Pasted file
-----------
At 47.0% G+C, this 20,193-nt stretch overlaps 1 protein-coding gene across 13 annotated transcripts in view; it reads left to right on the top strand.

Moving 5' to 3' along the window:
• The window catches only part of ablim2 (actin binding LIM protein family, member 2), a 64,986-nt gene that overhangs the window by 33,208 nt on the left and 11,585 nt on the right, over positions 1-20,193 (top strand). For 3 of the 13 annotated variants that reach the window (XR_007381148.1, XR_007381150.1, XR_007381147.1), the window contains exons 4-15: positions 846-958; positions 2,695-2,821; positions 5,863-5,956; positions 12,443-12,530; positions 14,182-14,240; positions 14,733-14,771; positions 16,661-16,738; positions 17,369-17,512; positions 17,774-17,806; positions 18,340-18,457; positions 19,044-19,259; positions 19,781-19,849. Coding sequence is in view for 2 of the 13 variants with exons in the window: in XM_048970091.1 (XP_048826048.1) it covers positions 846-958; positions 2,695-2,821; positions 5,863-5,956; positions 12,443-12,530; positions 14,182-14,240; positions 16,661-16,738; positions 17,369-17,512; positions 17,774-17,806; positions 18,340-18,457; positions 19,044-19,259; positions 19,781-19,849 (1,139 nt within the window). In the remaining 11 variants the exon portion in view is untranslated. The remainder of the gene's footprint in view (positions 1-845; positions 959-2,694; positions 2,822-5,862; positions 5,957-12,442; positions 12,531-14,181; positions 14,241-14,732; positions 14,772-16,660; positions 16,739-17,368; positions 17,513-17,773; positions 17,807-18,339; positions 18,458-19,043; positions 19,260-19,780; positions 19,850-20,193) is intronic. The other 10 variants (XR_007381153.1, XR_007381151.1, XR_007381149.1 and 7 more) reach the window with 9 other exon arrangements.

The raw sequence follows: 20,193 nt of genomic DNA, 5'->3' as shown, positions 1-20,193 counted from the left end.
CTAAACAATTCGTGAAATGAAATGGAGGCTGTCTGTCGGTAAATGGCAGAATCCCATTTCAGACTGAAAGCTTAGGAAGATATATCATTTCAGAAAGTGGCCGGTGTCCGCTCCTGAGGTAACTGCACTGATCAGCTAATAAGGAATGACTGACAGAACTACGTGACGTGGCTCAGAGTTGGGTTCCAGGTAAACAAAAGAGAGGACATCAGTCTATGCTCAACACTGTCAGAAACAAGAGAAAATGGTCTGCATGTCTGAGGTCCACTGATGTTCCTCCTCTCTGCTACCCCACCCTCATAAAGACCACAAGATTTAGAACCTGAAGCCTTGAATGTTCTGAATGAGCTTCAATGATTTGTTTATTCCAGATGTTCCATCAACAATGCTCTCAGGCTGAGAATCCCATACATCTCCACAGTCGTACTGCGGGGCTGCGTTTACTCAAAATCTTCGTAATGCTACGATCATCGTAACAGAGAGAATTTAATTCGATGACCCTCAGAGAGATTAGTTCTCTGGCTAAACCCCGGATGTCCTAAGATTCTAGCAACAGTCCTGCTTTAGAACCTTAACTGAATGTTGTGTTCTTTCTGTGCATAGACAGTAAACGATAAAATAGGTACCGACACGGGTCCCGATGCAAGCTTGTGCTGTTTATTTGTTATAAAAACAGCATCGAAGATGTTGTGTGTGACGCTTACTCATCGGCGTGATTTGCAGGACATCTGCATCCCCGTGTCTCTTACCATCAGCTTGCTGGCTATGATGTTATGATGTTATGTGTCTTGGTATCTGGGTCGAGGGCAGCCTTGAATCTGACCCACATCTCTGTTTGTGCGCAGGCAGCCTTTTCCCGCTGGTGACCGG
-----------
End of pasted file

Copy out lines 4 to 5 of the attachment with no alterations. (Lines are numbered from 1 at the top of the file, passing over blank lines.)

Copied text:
The raw sequence follows: 20,193 nt of genomic DNA, 5'->3' as shown, positions 1-20,193 counted from the left end.
CTAAACAATTCGTGAAATGAAATGGAGGCTGTCTGTCGGTAAATGGCAGAATCCCATTTCAGACTGAAAGCTTAGGAAGATATATCATTTCAGAAAGTGGCCGGTGTCCGCTCCTGAGGTAACTGCACTGATCAGCTAATAAGGAATGACTGACAGAACTACGTGACGTGGCTCAGAGTTGGGTTCCAGGTAAACAAAAGAGAGGACATCAGTCTATGCTCAACACTGTCAGAAACAAGAGAAAATGGTCTGCATGTCTGAGGTCCACTGATGTTCCTCCTCTCTGCTACCCCACCCTCATAAAGACCACAAGATTTAGAACCTGAAGCCTTGAATGTTCTGAATGAGCTTCAATGATTTGTTTATTCCAGATGTTCCATCAACAATGCTCTCAGGCTGAGAATCCCATACATCTCCACAGTCGTACTGCGGGGCTGCGTTTACTCAAAATCTTCGTAATGCTACGATCATCGTAACAGAGAGAATTTAATTCGATGACCCTCAGAGAGATTAGTTCTCTGGCTAAACCCCGGATGTCCTAAGATTCTAGCAACAGTCCTGCTTTAGAACCTTAACTGAATGTTGTGTTCTTTCTGTGCATAGACAGTAAACGATAAAATAGGTACCGACACGGGTCCCGATGCAAGCTTGTGCTGTTTATTTGTTATAAAAACAGCATCGAAGATGTTGTGTGTGACGCTTACTCATCGGCGTGATTTGCAGGACATCTGCATCCCCGTGTCTCTTACCATCAGCTTGCTGGCTATGATGTTATGATGTTATGTGTCTTGGTATCTGGGTCGAGGGCAGCCTTGAATCTGACCCACATCTCTGTTTGTGCGCAGGCAGCCTTTTCCCGCTGGTGACCGG